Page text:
Winter storm death toll rises to 27 in Buffalo, NY, residents trapped under snow


At least 27 people have died in Erie County, New York as a result A big winter storm It has ripped through much of the United States in recent days, district officials said Monday, bringing the nationwide death toll to 49.

The death toll in Erie County was updated a month after parts of western New York were buried by 43 inches of snow, leaving thousands without power over the Christmas holiday. The The region was attacked With a historic blizzard.

“It’s a terrible situation,” Erie County Executive Mark Poloncarz said at a news conference, adding that officials expected another 8 to 12 inches of snow from Monday morning to 1 p.m. Tuesday. “It is not effective because we try to recover and remove from the streets and get to areas that are not there yet”, he said.

Polancars tweeted Monday afternoon: “Very sadly, the (county health department) medical examiner has confirmed 2 more deaths from the snowstorm. The total number of deaths is now 27. Of these: 3 were due to EMS delays; 14 were found outside; 3 people shoveling/pumping heart events; 4 no heat; & 3 people were in a vehicle.

While driving bans have been lifted in some communities, such an order remains in place in Buffalo, Polancarz said, describing the city as “impassable in most areas” with abandoned vehicles scattered everywhere. Regardless, Erie County Sheriff John Garcia urged residents to stay home, telling CNN to keep roads clear for emergency personnel.

As rescue crews and hundreds of snowplow drivers fanned out on Christmas Day, even emergency and rescue vehicles sent to help got stuck in the snow. Officials said 11 abandoned ambulances were dug up on Sunday.

See houses frozen by a massive winter storm


– Source: CNN

“We had to send in special rescue teams to bring in rescuers,” Pollancarz said Monday on “CNN This Morning,” adding that it was the worst storm he could remember. “It was so terrible, it was terrible for 24 hours straight.”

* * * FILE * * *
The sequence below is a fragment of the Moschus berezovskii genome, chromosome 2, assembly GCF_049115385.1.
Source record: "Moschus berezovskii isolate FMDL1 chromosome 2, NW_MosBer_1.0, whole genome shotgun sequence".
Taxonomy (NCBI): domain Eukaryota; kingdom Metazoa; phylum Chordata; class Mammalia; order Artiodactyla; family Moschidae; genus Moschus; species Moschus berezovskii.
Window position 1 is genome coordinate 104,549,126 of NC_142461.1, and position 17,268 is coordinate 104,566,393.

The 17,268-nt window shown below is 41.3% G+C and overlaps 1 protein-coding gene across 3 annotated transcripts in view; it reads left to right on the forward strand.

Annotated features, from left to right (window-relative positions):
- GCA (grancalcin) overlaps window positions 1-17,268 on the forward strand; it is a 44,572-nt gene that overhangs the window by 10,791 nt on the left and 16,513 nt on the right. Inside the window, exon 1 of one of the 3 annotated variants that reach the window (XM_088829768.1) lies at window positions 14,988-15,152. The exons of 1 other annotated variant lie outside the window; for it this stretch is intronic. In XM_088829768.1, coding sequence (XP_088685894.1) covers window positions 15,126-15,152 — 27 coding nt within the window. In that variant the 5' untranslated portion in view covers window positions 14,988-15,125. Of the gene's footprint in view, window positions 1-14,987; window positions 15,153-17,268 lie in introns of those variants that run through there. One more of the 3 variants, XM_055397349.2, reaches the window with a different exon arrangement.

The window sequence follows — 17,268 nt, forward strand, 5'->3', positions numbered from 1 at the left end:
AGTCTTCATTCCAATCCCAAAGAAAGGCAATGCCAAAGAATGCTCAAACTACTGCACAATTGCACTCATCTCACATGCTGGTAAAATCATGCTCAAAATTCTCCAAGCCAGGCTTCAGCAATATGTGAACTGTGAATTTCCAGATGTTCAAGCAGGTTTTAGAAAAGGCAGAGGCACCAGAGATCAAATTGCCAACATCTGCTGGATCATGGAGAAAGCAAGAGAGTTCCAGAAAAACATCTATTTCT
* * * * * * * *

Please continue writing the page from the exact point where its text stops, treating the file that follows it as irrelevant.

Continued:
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“We’re used to snow here and we can handle snow,” he said. “But the wind, the blinding views – it was pitch black – and the bitter cold, it was some of the worst conditions any of us had ever seen.”

Snow blankets Buffalo, New York, in this Monday, Dec. 26, 2022, photo from New York Gov. Cathy Hochul's Twitter account.

The storm has drawn widespread comparisons to Buffalo’s famous blizzard of 1977. Pollencarz said at a press conference Monday that the current storm’s “intensity … is worse than the blizzard of ’77.” At a news conference Sunday, New York Governor Kathy Hochul called the storm “the most destructive storm in Buffalo’s long history.”

Hundreds of National Guard troops are involved in rescue operations in New York. By Sunday, state police had been involved in more than 500 rescues, including delivering a baby, Hochul said.

On Monday, Hochul reiterated his request for residents to follow local traffic closures so officials could continue plowing and salting roads and removing “scores and scores of vehicles,” he said.

“It’s still a dangerous situation to be outside,” he told an afternoon news conference.

While abandoned vehicles pepper the snow-covered roads, conditions are dire inside homes.

Some residents stayed in their homes for more than two days, some without power in the freezing cold, Hochul said Sunday — not because of a lack of resources, but because of the challenges utility companies face in terms of mobility and access. However, as of Sunday evening, 94.5% of Erie County residents and 87% of Buffalo residents had their power restored, Hochul said.

As of Monday, fewer than 10,000 customers were without power, Buffalo Mayor Byron Brown said at an afternoon news conference, with temperatures in his own home dropping to 40 degrees. “We certainly understand the challenges many families face and the frustration people face.”

According to the National Weather Service, Buffalo will continue to see snow and bitterly cold temperatures Monday, with highs expected to reach 23 degrees during the day and 21 degrees at night.